[arin-ppml] 2016-3 Revisited
jschiller at google.com
Thu Feb 2 22:31:55 EST 2017
Can staff comment on this specific question.
Post implementation of 2016-5, will all the requirements for the approval
of a specified transfer be contained in 8.5?
In other words if I had what would have previously been an accepted
justification under section 4 for a specified transfer, and that
justification is not contained in 8.5 is my justification still accepted
for a specified transfer.
The case I was thinking of is slow start in 18.104.22.168. Can I get a specified
transfer, make it and the rest of my IP space efficiently utilized in less
than a year, and use that as a justification to get a twice as big
specified transfer post 2016-5.
(WRT doubling time, I remember ARIN started rounding down instead of up for
approvals after ISP's time horizon was shortened to no more than a 90 day
supply. It wasn't clear to me if they were/are rounding down on the two
year transfer window as well.)
On Feb 2, 2017 8:52 PM, "Owen DeLong" <owen at delong.com> wrote:
On Feb 1, 2017, at 15:05 , Jason Schiller <jschiller at google.com> wrote:
Also with the passage of 2016-5 severing transfer justification from
section 4, I do not believe "the conventional method" is still available.
In the case where an ISP is more than doubling, it gets a slow start block,
and if that is less than a one year supply the next time it gets twice as
much. It keeps doubling until it can not consume the space in one year.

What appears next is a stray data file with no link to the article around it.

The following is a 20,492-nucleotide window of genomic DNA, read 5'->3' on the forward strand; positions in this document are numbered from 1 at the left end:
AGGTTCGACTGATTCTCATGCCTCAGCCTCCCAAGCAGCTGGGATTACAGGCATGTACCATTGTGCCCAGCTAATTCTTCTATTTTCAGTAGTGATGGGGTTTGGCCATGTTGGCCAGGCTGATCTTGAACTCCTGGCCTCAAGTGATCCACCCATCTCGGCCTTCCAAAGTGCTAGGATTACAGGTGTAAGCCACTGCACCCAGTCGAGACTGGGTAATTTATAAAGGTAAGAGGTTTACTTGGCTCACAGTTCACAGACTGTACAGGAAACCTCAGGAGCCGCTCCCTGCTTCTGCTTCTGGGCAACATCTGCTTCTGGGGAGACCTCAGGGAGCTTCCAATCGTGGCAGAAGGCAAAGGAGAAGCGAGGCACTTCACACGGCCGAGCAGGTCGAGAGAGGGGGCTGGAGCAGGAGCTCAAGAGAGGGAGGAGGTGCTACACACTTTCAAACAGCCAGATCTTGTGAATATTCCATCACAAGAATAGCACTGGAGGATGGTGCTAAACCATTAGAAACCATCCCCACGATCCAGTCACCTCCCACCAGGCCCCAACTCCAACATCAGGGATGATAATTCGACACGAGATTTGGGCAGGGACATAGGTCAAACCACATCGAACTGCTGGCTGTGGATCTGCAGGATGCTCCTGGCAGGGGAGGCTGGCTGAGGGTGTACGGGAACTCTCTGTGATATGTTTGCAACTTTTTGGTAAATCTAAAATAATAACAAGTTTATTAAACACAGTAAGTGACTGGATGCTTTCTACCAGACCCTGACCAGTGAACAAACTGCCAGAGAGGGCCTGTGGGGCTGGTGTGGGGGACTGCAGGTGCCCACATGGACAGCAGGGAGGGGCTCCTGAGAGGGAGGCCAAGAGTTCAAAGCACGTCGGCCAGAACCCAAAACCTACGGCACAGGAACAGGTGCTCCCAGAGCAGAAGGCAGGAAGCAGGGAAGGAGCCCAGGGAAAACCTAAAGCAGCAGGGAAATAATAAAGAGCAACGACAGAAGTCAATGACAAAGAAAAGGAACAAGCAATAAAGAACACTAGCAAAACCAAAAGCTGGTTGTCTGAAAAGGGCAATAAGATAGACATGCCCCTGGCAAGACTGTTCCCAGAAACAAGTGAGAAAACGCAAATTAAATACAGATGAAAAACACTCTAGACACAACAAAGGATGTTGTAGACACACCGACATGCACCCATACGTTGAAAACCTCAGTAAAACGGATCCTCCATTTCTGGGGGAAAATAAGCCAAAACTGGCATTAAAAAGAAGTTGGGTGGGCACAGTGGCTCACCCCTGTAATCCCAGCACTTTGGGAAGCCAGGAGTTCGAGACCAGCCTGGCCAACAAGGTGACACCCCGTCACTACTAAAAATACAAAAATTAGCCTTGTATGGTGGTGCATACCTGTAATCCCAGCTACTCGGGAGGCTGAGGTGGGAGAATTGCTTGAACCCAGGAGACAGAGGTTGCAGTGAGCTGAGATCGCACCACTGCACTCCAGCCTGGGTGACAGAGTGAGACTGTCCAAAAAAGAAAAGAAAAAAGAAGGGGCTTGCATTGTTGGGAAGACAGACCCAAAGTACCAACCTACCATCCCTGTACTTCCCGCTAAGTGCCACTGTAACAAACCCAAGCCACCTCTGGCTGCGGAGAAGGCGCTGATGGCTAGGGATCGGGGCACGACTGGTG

It then keeps getting that size until it can not use the space in two
years. Then the size falls back depending on how long it takes to use the
I believe it keeps doubling to 2 years, but I could be wrong.
In any case, I don’t think that the severing resets their slow-start, so I
think that effectively preserves the conventional method for all practical
On Feb 1, 2017 4:57 PM, "Jason Schiller" <jschiller at google.com> wrote:
> My experience suggests renumbering that much IP space that is actually in
> use is non-trivial.
> However, if renumbering as a justification sounds insufficient to many how
> about demonstrated growth equal or greater than 50% of the transferred IP
> Certainly an organization had to list the IP holdings and utilization at
> the time they requested transfer approval. Certainly they would have to do
> the same with their next request to demonstrate efficient utilization.
> Generating a delta of the count of things vs a delta of half of new
> addresses seems simple.
> Would that be sufficient?
> The nice thing about avoiding the traditional request path is avoiding